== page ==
Bonds and signing up for a place
Signing your first rental agreement is an exciting moment, but
make sure you know what you are doing.
Paying the bond
A 'bond' is a deposit paid to
your new landlord. Depending on which state or territory you live
in, your bond could be 4 weeks rent or more. The bond is lodged
with your state or territory fair trading or consumer affairs
office for safekeeping.
Always pay your rent on time otherwise you might be evicted. If
you do not pay your rent, it can affect your rental references and
you won't get all of your bond back.
Your bond acts as a form of security for your landlord, so if
you damage the property or owe rent when you move out, your
landlord may be able to keep some of the money. Make sure you get a
receipt for your bond.
Provided you pay the rent regularly and don't damage the place,
you'll get your bond back when you move out. That's when you'll
need the receipt.
Any time you do move into a new place, make sure you do a
thorough condition report. A condition report is a list of any
marks, damage or issues with the property. It will protect you when
you leave the property so you get your full bond back. Make sure
you take photos and comprehensive notes.
If your landlord has kept your bond money without reason,
contact your local tenants' organisation or consumer affairs
authority immediately. These organisations are listed on our sorting out rental problems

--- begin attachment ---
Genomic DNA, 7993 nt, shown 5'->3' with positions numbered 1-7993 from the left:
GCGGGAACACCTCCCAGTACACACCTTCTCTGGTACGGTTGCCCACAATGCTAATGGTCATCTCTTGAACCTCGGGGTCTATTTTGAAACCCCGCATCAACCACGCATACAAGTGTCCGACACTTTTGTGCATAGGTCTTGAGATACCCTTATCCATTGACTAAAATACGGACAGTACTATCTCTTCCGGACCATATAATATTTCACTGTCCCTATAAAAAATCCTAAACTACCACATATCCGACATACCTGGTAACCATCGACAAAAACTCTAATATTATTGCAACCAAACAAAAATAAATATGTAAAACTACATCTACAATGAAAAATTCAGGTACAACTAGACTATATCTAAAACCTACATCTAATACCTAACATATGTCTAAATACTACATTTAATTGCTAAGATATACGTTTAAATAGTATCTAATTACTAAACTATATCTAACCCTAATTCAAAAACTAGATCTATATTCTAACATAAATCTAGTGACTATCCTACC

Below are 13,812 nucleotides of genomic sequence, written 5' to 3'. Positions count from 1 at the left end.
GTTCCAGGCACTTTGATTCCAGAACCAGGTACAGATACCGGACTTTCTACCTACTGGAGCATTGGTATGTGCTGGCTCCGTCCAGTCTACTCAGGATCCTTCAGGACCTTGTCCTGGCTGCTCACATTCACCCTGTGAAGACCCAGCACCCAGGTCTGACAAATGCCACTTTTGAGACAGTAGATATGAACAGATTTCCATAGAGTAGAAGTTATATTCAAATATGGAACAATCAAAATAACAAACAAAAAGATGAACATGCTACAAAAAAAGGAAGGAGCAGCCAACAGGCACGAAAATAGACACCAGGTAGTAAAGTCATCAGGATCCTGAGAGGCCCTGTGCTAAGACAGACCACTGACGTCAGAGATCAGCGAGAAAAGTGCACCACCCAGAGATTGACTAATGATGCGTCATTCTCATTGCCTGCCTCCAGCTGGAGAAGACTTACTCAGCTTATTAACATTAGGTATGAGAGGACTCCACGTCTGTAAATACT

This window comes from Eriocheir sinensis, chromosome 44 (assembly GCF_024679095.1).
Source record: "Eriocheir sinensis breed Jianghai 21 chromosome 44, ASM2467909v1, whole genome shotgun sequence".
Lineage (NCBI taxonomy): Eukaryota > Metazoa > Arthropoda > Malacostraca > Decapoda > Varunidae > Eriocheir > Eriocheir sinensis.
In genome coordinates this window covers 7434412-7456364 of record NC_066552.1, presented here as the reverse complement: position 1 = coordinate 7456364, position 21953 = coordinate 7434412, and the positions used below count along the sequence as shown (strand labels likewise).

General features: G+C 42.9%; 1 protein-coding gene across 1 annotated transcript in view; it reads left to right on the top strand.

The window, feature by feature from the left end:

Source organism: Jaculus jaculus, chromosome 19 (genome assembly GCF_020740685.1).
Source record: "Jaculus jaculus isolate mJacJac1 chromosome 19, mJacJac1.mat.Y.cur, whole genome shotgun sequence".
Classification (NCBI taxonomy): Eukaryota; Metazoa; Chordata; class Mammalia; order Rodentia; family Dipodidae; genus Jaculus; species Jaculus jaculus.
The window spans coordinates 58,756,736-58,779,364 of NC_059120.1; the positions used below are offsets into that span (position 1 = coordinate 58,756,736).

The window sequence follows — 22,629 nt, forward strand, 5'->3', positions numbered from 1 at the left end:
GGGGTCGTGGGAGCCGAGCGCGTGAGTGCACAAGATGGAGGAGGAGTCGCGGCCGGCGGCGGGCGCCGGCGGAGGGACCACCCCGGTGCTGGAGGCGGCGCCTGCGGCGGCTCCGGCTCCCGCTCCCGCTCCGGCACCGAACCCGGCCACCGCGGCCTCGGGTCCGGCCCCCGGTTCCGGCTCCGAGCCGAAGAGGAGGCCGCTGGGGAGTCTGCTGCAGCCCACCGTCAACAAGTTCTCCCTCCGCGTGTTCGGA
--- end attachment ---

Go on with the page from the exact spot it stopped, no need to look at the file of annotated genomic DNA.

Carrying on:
Check before you sign
A rental agreement is a legal contract. Once you sign a rental
agreement (or lease) between you and the landlord it's legally
binding. Make sure that you understand your responsibilities and
agree with all of its terms.
Before you sign a lease agreement, inspect the property. Take
note of anything that is damaged and tell the real estate agent or
landlord. Take photos of all the rooms and keep them for your
- Don't assume - Get help to understand the
contract. Even if you think you know what is written in the
contract, ask for an example; or ask a question like, 'Just to
clarify, I think this means X. What do you think it means?' Don't
worry about appearing dumb or difficult. It's better to clarify now
rather than later.
- Get a second opinion - You can get help from
your local tenancy union. Don't rely on yourself to read the
contract and find all the problems. Do not sign until you are 100%
sure of the details of the lease. Remember, you can't cancel this
sort of legal contract if you change your mind.
- Check the lease term - Think about whether the
term of the lease suits your circumstances. For example, signing up
for a 3-year lease on a property might sound good but if you need
to move out during the lease term, you could lose some of your bond
and have to continue paying rent until they find someone else to
rent the property. If this happens, try to negotiate a shorter term
or look for other options.
After you sign, you'll be expected to pay your rent on time,
look after the place and cover any damage done to the property
during the time of the lease. However, you are entitled to fair
'wear and tear' during the term of your lease.
Case study: Jamie's pet problem
Jamie had a pet dog called Minty that had grown up with him.
When Jamie left his parents' home, Minty moved too even though no
pets were allowed in his rental property. A few weeks after moving,
the landlord did an inspection and found Minty's drinking bowl.
Jamie hadn't read the rental agreement so he didn't realise he
couldn't have Minty at his new place. He then had the choice of
either returning Minty to his parents' home or finding another
place to rent. Jamie decided to return Minty to his mum and dad's.
Jamie went back and read over the lease agreement carefully in case
there were other conditions he wasn't aware of.
Last updated: 22 Feb 2017